I spent Halloween weekend in New Orleans, LA at the Anne Rice Undead Conference and Vampire Lestat Ball. The trip began early on Wed. morning with an international flight that placed us getting in to New Orleans at 9pm that night. The trip really started the next morning when the rest of the group arrived. There were six of us going to the ball, and by the end of the first day we had adopted a seventh.

 

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Thursday morning we met up with friends who had decided to make the journey with us. After a delicious lunch of Po’ Boys at Acme’s, we caught up over drinks before retiring to get ready for the first official event of the Undead Conference: a Meet-and-Greet with international bestselling author, Anne Rice. Held at the lovely St. Alphonsus Church.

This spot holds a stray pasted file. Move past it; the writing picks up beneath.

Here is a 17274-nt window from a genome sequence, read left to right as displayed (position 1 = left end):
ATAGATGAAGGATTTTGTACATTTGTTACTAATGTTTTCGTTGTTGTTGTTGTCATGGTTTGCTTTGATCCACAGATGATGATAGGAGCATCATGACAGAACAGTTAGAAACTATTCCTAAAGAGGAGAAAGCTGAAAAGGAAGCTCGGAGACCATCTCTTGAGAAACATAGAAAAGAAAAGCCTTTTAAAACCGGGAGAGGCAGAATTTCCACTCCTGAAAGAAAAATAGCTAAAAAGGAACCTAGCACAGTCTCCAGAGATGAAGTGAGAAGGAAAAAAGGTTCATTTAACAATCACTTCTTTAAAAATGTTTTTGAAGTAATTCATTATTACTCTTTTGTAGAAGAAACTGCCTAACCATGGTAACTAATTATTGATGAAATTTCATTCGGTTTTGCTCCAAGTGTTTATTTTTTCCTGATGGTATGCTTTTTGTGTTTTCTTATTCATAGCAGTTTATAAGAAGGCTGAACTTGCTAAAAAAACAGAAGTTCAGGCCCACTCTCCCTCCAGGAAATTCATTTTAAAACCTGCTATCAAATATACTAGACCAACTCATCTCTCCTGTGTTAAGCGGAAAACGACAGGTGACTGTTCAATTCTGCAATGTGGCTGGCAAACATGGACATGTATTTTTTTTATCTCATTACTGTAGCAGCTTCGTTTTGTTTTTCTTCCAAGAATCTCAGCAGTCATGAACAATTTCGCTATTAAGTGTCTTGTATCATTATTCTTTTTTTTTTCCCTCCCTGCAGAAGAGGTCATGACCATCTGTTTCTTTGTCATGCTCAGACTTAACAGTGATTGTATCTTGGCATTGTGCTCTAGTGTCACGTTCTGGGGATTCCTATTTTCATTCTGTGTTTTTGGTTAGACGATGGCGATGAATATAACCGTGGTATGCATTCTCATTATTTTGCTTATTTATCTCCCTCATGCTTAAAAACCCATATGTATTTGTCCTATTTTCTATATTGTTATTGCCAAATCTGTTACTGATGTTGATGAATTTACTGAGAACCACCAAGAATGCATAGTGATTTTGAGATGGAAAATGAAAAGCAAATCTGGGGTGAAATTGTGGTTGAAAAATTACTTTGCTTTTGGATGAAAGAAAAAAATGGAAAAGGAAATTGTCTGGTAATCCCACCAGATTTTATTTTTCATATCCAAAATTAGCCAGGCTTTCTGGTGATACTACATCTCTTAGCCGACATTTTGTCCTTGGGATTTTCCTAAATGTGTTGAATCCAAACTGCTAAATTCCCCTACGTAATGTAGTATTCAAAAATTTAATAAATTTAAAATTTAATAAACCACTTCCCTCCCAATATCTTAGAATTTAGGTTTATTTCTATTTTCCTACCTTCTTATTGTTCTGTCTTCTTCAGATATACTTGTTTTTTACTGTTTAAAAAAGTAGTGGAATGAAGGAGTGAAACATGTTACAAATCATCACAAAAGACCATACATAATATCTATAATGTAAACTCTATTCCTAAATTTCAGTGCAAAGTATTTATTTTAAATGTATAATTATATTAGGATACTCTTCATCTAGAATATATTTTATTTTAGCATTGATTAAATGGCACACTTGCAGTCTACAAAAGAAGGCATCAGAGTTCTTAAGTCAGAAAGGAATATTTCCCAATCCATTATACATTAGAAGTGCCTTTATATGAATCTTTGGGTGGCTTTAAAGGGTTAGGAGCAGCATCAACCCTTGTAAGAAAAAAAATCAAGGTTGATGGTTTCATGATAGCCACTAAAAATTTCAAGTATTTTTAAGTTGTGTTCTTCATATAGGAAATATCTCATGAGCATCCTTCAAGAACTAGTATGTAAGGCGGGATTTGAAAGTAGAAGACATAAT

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The event was a gathering of fans, authors, and other artists who came together to share of their love of Gothic literature and to celebrate the release of Anne’s newest novel, Prince Lestat. Additionally, Anne’s son, Christopher Rice, had also released his newest novel titled The Vines. Guests were allowed, in groups of six at a time, to spend a few minutes taking photographs and visiting with Anne and Christopher.

 

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Additionally, attendees were free to walk around the beautiful building and visit with the other authors gathered in attendance. As a guest author, I was fortunate enough to be one of the first to meet with Ms. Rice, who was as gracious and kind as any author I have ever had the privilege of meeting.